The Ideas of Man and Woman in Renaissance France. Print, Rhetoric, and Law (review)

Sylvie Perrier
2012 Histoire sociale / Social History  
Yet, as Tye acknowledges, the cruel irony of her mother's efforts was that the better the job she did in feeding the family, "the more invisible her work became" (p. 96). The invisibility of women's household labour was, of course, a paradox central to the lives of millions of Canadian women during this period, making Laureen Tye's story a powerful account of how -while food was an important "expression of her care" and a reflection of "how she understood and enacted her role as a nurturer
more » ... as a nurturer within the family" (p. 98) -it was also a profound burden that often receives little public recognition. As a minister's wife, in particular, Laureen Tye's baking was very much a public act -whether at church teas, lunches, and dinners or during the constant stream of visits from parishioners, ministers, or other community members. It is this unending, invisible labour that leaves the strongest impression on the reader -not the far fewer examples of the kitchen as an empowering site of self-expression and creativity. In her last chapter, Tye suggests that her own personal reading of her mother's recipes represents a kind of "critical nostalgia" (p. 221) and it seems that this is, overall, a good description of what Tye's book represents. While trying to celebrate her mother's life and work in the decades following her death, Tye also places -quite successfully -these celebrations within the context of the profound limitations and constraints placed on her as a minister's wife and a mother of three children in the Maritimes during the early postwar period. In the process, Tye offers a unique and welcome addition to the growing literature on food studies and the history of everyday life. WARNER, Lyndan -The Ideas of Man and Woman in Renaissance France. Print, Rhetoric, and Law, Farnham (G.-B.) et Burlington (É.-U.), Ashgate, 2011, 263 p. C'est à un changement de perspective sur les idées exprimées au XVI e siècle à propos de la nature humaine, et plus spécifiquement des deux genres qui la composent, que nous invite Lyndan Warner dans ce livre important, à la méthodologie rigoureuse. Elle y propose une confrontation des textes liés à la célèbre Querelle des femmes avec ceux portant sur la dignité et la misère humaines pour démontrer qu'ils partagent un style commun basé sur une rhétorique qui consiste à argumenter les deux côtés d'une question, démarche qui est aussi l'apanage des plaidoiries d'avocats de l'époque. L'auteure nous convie ainsi dans l'univers mental des élites lettrées de la Renaissance française et en profite pour remettre en question les interprétations féministes de la Querelle, trop centrées sur un corpus limité de textes insuffisamment contextualisés selon elle. Warner désire sortir de l'impasse misogynie/féminisme et ouvrir plus largement le questionnement sur les conceptions de l'homme et de la femme au XVI e siècle. Il ne s'agit pas d'une étude littéraire, mais plutôt d'une histoire socioculturelle des idées où tout le cycle de production, de distribution et de consommation des textes est pris en compte. Le chapitre introductif insiste sur la transformation de la société française au début de la période moderne et le défi que posait aux familles l'expansion rapide de l'appareil royal, en particulier les offices et professions juridiques. La formation des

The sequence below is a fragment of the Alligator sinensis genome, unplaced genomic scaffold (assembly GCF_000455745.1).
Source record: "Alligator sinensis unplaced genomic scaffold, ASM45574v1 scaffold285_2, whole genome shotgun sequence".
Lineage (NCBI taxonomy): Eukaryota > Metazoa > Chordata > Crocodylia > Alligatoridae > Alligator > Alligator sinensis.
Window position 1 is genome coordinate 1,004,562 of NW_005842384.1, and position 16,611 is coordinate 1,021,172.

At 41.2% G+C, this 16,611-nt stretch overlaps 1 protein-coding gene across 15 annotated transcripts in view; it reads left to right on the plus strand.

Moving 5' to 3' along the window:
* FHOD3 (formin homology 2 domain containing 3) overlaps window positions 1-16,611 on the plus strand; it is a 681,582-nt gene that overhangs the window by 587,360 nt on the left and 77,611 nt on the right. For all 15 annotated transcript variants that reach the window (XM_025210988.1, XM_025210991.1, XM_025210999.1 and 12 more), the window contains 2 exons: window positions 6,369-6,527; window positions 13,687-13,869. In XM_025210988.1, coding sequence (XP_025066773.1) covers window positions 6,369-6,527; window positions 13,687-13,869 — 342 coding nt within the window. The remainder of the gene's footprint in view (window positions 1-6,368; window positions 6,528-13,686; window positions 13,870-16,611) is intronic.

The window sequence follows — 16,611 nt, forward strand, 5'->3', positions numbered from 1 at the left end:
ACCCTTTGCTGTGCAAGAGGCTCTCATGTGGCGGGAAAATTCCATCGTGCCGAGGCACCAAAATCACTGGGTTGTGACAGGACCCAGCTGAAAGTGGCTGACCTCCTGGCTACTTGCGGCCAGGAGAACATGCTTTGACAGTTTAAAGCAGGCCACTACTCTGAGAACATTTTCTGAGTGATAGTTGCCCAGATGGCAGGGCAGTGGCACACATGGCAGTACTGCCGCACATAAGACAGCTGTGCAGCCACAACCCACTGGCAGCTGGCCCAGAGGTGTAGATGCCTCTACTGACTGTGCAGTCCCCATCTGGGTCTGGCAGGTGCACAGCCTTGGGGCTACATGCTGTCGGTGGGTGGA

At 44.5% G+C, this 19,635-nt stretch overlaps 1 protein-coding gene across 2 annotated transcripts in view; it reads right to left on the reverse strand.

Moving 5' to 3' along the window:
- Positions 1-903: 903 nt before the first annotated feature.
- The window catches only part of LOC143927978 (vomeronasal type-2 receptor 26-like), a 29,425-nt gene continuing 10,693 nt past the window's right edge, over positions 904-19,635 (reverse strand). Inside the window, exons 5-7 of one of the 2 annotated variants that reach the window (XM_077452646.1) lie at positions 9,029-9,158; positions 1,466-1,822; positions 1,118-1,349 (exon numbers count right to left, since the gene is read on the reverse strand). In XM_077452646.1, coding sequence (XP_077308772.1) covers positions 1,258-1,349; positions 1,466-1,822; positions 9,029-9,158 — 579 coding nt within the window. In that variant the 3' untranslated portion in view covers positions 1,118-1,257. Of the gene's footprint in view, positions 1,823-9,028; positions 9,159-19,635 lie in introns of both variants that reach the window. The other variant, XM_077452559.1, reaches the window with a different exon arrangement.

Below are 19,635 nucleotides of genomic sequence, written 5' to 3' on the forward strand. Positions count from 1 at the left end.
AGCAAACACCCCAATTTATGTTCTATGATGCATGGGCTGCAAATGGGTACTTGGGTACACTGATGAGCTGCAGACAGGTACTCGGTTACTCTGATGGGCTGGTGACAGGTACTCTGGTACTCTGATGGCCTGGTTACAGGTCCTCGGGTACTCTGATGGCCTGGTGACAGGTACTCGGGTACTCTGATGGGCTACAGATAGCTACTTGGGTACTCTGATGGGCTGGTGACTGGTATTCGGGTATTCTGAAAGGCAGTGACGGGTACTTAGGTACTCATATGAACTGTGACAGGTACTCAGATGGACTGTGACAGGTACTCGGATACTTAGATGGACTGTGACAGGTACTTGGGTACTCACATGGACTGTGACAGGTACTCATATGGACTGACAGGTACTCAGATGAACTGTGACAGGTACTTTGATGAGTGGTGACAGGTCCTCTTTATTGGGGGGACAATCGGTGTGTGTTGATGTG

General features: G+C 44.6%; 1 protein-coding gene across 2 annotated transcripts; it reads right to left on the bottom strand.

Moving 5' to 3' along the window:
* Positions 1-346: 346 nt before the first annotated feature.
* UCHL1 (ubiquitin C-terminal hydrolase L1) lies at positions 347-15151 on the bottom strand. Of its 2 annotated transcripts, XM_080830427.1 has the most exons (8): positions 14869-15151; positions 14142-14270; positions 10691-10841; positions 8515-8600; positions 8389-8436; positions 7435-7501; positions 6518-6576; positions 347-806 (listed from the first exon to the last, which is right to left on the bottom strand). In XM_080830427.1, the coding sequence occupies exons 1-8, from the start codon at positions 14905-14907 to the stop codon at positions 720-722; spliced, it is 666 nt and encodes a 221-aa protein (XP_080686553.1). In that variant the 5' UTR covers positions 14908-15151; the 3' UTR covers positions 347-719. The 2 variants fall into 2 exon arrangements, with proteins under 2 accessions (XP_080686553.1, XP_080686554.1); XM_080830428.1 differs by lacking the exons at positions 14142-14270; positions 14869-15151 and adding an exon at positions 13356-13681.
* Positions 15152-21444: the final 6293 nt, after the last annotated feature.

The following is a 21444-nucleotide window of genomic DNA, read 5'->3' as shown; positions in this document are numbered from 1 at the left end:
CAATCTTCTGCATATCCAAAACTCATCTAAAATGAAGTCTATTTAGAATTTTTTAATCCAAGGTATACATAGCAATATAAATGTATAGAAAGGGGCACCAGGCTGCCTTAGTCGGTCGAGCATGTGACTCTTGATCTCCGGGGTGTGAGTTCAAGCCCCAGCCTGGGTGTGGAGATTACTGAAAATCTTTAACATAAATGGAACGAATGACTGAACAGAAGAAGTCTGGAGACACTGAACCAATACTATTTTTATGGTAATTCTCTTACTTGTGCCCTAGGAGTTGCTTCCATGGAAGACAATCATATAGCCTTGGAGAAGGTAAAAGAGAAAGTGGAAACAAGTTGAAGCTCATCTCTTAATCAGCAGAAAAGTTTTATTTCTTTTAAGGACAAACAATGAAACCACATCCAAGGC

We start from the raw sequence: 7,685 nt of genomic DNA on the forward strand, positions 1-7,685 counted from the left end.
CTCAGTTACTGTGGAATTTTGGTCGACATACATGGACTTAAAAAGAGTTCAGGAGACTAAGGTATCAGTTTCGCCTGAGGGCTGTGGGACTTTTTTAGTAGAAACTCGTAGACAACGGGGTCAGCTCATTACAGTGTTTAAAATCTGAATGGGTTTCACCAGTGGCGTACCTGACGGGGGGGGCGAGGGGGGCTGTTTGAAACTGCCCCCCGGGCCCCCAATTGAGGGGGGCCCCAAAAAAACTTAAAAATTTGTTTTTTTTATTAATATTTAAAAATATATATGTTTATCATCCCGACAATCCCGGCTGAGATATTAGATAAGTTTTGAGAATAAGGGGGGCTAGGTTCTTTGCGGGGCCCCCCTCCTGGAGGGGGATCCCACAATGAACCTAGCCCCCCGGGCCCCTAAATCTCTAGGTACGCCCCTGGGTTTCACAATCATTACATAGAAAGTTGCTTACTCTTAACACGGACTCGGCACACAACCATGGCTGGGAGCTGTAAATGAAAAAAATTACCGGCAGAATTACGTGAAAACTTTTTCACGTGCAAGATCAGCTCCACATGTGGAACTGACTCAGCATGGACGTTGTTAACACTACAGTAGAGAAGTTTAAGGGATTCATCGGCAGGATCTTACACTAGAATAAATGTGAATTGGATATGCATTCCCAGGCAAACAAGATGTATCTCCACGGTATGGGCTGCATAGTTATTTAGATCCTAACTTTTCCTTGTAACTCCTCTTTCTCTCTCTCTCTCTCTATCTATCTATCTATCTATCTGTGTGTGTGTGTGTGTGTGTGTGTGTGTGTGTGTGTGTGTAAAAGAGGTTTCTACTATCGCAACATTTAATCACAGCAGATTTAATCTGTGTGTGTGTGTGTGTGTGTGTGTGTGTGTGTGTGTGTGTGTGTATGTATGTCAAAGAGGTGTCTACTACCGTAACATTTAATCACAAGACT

doi:10.1353/his.2012.0034 fatcat:j75dom7i6vfq7dzhy4d24ky3ru